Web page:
The Companion performed better than average on the LAPTOP audio test, which measures the decibel rating of a tone at full volume when held 13 inches away from the user. The device played the tone at 88 dB, which is higher than the 83 dB tablet average.
The tablet is loud enough to be heard from across the room, though there's no way to adjusAndroidte volume without sneaking in to the device's Android backend. The headphone jack isn't accessible, but there aren't many functions on the Companion that warrant earbuds.
Claris built a custom on-screen keyboard for the Companion in order to strip away the more complicated Android keyboard functions. The Companion's keyboard consists of a basic white QWERTY interface with basic numbers and symbols, and no trace-typing or next-word function. The letters on the Companion's keyboard are far bigger than the ones found on the Android keyboard, though there is a slight delay between when you type a letter and when it appears on the screen.
The Companion isn't meant to be used as a standard Android tablet, but we put it through several benchmarks to gauge the capabilities of its 1- GHz dual-core processor.
On the Geekbench performance test, the Companion's score of 1,433 was far below the 2,364 category average. However, the Companion redeemed itself in the graphics department. The slate netted a score of 6,001 on the 3DMark Ice Storm Extreme graphics test, which is far higher than the category average of 3,823.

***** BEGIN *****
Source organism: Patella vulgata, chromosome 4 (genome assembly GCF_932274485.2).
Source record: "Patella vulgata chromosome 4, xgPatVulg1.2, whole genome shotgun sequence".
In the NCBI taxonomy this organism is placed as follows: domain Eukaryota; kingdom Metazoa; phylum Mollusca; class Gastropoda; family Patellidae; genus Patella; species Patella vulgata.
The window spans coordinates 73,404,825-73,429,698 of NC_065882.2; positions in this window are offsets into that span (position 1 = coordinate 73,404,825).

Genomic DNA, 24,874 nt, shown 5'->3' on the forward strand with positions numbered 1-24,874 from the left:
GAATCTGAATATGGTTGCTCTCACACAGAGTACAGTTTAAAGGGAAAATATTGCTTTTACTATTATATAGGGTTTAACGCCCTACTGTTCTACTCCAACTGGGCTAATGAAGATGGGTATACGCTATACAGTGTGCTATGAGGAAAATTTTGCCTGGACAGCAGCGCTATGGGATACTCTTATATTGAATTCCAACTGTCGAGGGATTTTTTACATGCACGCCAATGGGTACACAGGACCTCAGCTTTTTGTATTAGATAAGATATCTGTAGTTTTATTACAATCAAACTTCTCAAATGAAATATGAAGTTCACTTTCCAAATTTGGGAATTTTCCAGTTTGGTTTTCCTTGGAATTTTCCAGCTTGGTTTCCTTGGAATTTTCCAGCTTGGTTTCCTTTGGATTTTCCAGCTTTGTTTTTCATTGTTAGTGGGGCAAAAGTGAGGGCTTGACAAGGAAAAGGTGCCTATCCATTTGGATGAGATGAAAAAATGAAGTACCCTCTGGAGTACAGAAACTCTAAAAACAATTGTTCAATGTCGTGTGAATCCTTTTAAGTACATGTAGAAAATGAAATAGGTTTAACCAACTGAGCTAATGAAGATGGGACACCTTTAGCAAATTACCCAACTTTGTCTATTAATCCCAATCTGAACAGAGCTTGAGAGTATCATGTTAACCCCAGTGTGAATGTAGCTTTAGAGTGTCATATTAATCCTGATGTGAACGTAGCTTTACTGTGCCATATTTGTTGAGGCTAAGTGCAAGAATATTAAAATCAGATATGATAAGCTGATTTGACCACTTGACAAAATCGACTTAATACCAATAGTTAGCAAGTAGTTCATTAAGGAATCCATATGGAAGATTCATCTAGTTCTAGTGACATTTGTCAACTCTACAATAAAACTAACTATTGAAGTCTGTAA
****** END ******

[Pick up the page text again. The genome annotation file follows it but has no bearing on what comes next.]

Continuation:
On our VidTrim test, the Companion transcoded a 205MB 1080p video into a 480p MP4 in 8 minutes and 58 seconds, which is about 50 seconds slower than the category average of 8:06.
In terms of real-word performance, we navigated the various features of the Companion smoothly and easily. Every icon on the Companion's home screen responded immediately to our touch, although the keyboard lagged slightly.
Camera and Photos
The Companion has the same VGA front-facing camera as the Galaxy Tab 2 10.1 does, but as of this writing, there is no way to utilize the camera from the Companion interface. A device designed for the elderly and their caretakers could certainly benefit from video-chat functionality, which Claris plans to add in the future.
The Companion has a Photo Album function for viewing pictures that are uploaded externally via Claris' website. This is an efficient way for people to send photos to their elderly parents, and the Companion allows caretakers to set up an automatic photo slideshow as their device's wallpaper. In our testing, the Companion notified us of our new photo several seconds after we uploaded it to the backend, and the device automatically displayed a new photo roughly every 9 seconds with the Slideshow function turned on.
Although the Claris Companion is designed to remain stationary and plugged-in on a table or counter at all times, the tablet still has solid battery life for those who would like to use it while in bed or on the couch. When we surfed the Web on our LAPTOP Battery test, the Companion lasted 5 hours and 29 minutes on 4G LTE and 6:06 on Wi-Fi.
While both configurations failed to last as long as the category average of 7:03, the Companion's endurance is respectable, considering it isn't meant to be used on the go.
As a device meant to keep elderly users connected to family members, doctors and their medicine schedule, the Claris Companion does its job well. Just keep in mind that you (or your loved one) will be paying a minimum of $39 per month for the service. We also wish the design were less bulky, though the wood finish takes some of the tech intimidation sting away from the tablet experience. Though the Companion could benefit from an audio- or video-calls feature, its user-friendly interface will help maintain the ever-important connection between the elderly and their loved ones.